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The US Supreme Court’s decision in Alice has made it difficult to patent software, but it is still possible if you apply the right strategy, argue Terry Clark and Gregory Parker of Bass Berry + Sims.
Nearly two years have passed since the US Supreme Court’s landmark decision in Alice Corp v CLS Bank. To say the Alice decision hashad a dramatic effect on the US patent system is an understatement. Obtaining and enforcing computer-implemented software patents has become far more difficult.
The US Court of Appeals for the Federal Circuit, the Patent Trial and Appeal Board (PTAB) at the US Patent and Trademark Office and district courts nationwide have relied on Alice to overwhelmingly invalidate software patents. The invalidation rate for software patents faced with 35 USC §101 challenges is approximately 75% in district courts and more than 90% at the Federal Circuit. These numbers are daunting.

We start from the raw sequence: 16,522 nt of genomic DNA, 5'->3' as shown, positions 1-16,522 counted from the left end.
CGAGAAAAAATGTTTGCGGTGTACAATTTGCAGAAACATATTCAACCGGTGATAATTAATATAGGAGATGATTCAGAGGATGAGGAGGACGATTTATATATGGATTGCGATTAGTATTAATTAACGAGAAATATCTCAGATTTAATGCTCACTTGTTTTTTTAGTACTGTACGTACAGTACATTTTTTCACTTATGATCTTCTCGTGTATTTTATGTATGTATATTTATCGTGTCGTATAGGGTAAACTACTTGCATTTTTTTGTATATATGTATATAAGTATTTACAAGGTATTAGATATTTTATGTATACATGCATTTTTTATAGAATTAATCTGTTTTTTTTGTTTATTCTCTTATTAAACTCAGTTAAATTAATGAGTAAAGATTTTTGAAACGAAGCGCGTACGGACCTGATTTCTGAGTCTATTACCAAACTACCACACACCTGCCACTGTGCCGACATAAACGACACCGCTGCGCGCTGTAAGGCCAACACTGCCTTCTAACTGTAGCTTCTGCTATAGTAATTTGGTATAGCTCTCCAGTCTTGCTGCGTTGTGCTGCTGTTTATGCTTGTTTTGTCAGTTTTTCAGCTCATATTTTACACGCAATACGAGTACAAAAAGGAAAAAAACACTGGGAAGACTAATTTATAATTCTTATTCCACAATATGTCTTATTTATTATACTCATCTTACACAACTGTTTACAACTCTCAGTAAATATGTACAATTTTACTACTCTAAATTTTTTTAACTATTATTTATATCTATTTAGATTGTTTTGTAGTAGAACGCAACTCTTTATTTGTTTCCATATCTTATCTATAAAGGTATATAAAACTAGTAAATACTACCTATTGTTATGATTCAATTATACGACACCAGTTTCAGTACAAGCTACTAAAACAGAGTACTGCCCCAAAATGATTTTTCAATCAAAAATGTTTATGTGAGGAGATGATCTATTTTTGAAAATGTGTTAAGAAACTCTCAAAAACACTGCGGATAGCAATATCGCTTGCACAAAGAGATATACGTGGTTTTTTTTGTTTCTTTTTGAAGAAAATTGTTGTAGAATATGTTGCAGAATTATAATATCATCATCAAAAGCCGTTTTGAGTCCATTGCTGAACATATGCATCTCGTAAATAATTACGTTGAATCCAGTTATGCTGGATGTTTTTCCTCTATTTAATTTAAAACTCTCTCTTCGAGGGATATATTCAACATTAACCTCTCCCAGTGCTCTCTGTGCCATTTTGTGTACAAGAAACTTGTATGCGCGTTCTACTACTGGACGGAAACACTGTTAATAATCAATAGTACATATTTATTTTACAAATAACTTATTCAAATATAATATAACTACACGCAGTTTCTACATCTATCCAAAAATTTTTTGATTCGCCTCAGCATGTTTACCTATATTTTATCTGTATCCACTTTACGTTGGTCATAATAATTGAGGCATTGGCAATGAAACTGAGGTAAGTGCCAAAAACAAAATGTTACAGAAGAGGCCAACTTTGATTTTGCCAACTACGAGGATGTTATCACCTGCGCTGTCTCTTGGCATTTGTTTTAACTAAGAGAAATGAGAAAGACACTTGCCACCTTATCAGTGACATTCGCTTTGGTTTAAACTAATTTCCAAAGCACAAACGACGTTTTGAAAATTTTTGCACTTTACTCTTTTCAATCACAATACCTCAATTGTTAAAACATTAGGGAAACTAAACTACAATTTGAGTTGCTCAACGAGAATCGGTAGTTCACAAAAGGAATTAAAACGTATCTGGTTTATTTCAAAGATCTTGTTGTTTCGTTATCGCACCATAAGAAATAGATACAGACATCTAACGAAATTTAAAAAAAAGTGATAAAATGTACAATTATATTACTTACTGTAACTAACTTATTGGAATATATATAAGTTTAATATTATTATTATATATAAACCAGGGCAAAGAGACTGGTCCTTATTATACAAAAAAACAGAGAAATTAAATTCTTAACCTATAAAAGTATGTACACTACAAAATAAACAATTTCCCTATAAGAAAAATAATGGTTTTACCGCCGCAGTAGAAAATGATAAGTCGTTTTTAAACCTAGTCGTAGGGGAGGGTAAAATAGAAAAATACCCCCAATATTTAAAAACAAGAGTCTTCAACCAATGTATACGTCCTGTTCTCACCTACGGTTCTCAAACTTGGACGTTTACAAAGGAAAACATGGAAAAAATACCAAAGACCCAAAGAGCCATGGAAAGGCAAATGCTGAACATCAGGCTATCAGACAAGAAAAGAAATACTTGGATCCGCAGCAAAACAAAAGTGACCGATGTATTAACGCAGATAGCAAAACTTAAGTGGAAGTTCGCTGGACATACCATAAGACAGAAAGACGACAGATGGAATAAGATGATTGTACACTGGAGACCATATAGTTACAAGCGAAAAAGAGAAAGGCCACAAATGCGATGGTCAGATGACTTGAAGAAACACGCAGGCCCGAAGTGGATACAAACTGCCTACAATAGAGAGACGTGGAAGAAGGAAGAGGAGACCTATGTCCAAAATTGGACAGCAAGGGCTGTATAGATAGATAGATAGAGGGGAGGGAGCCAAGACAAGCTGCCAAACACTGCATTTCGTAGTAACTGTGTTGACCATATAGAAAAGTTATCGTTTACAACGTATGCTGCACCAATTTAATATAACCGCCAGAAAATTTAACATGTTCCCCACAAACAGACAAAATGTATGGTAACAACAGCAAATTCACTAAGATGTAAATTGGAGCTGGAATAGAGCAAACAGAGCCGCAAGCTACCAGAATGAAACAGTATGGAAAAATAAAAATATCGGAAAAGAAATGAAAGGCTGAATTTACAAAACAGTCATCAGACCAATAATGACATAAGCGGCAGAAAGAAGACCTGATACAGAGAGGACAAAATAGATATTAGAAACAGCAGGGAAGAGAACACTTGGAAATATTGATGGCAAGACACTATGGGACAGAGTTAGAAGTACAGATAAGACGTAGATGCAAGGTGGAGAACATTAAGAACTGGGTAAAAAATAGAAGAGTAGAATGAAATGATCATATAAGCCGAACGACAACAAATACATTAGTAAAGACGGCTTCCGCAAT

The Alice decision has infused a great deal of uncertainty into the law of patent eligibility. Patent owners and practitioners remain confounded by what needs to be done to reliably and predictably obtain and defend the vast array of innovations that incorporate software. Given how few software patents have survived patent eligibility challenges since Alice, patent owners and practitioners have little guidance on what types of software innovations are patent-eligible. On the flipside, there is plenty of guidance on what types of software innovations are not patent-eligible.
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Terry Clark, Gregory Parker, Bass Berry + Sims, Patent Trial and Appeal Board, US Patent and Trademark Office, patent, software patent, Alice Corp v CLS